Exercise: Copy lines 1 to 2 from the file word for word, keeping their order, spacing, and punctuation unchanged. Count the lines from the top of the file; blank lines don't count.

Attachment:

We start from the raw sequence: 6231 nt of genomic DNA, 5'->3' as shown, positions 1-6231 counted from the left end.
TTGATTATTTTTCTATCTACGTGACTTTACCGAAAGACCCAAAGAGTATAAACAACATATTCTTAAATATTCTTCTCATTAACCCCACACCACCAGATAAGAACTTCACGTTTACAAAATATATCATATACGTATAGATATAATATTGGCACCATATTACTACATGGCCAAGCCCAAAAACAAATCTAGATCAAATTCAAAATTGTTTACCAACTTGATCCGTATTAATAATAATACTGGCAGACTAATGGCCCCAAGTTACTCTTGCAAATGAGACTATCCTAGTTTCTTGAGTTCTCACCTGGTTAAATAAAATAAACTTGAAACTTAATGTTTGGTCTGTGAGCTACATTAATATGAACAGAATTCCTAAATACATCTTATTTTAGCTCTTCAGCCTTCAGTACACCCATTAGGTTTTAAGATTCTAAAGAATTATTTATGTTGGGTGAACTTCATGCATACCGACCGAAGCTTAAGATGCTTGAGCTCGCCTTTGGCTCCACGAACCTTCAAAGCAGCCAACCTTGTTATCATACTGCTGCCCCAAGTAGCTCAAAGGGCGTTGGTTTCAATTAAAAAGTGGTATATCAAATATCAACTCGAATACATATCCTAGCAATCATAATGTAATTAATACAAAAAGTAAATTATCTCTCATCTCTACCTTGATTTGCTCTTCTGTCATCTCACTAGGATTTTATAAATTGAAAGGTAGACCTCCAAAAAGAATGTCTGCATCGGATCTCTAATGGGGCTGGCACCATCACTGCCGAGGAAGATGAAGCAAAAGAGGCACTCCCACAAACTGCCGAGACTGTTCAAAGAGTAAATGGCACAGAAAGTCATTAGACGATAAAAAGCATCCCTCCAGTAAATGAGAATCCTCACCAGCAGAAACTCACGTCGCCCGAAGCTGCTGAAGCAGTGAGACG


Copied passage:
We start from the raw sequence: 6231 nt of genomic DNA, 5'->3' as shown, positions 1-6231 counted from the left end.
TTGATTATTTTTCTATCTACGTGACTTTACCGAAAGACCCAAAGAGTATAAACAACATATTCTTAAATATTCTTCTCATTAACCCCACACCACCAGATAAGAACTTCACGTTTACAAAATATATCATATACGTATAGATATAATATTGGCACCATATTACTACATGGCCAAGCCCAAAAACAAATCTAGATCAAATTCAAAATTGTTTACCAACTTGATCCGTATTAATAATAATACTGGCAGACTAATGGCCCCAAGTTACTCTTGCAAATGAGACTATCCTAGTTTCTTGAGTTCTCACCTGGTTAAATAAAATAAACTTGAAACTTAATGTTTGGTCTGTGAGCTACATTAATATGAACAGAATTCCTAAATACATCTTATTTTAGCTCTTCAGCCTTCAGTACACCCATTAGGTTTTAAGATTCTAAAGAATTATTTATGTTGGGTGAACTTCATGCATACCGACCGAAGCTTAAGATGCTTGAGCTCGCCTTTGGCTCCACGAACCTTCAAAGCAGCCAACCTTGTTATCATACTGCTGCCCCAAGTAGCTCAAAGGGCGTTGGTTTCAATTAAAAAGTGGTATATCAAATATCAACTCGAATACATATCCTAGCAATCATAATGTAATTAATACAAAAAGTAAATTATCTCTCATCTCTACCTTGATTTGCTCTTCTGTCATCTCACTAGGATTTTATAAATTGAAAGGTAGACCTCCAAAAAGAATGTCTGCATCGGATCTCTAATGGGGCTGGCACCATCACTGCCGAGGAAGATGAAGCAAAAGAGGCACTCCCACAAACTGCCGAGACTGTTCAAAGAGTAAATGGCACAGAAAGTCATTAGACGATAAAAAGCATCCCTCCAGTAAATGAGAATCCTCACCAGCAGAAACTCACGTCGCCCGAAGCTGCTGAAGCAGTGAGACG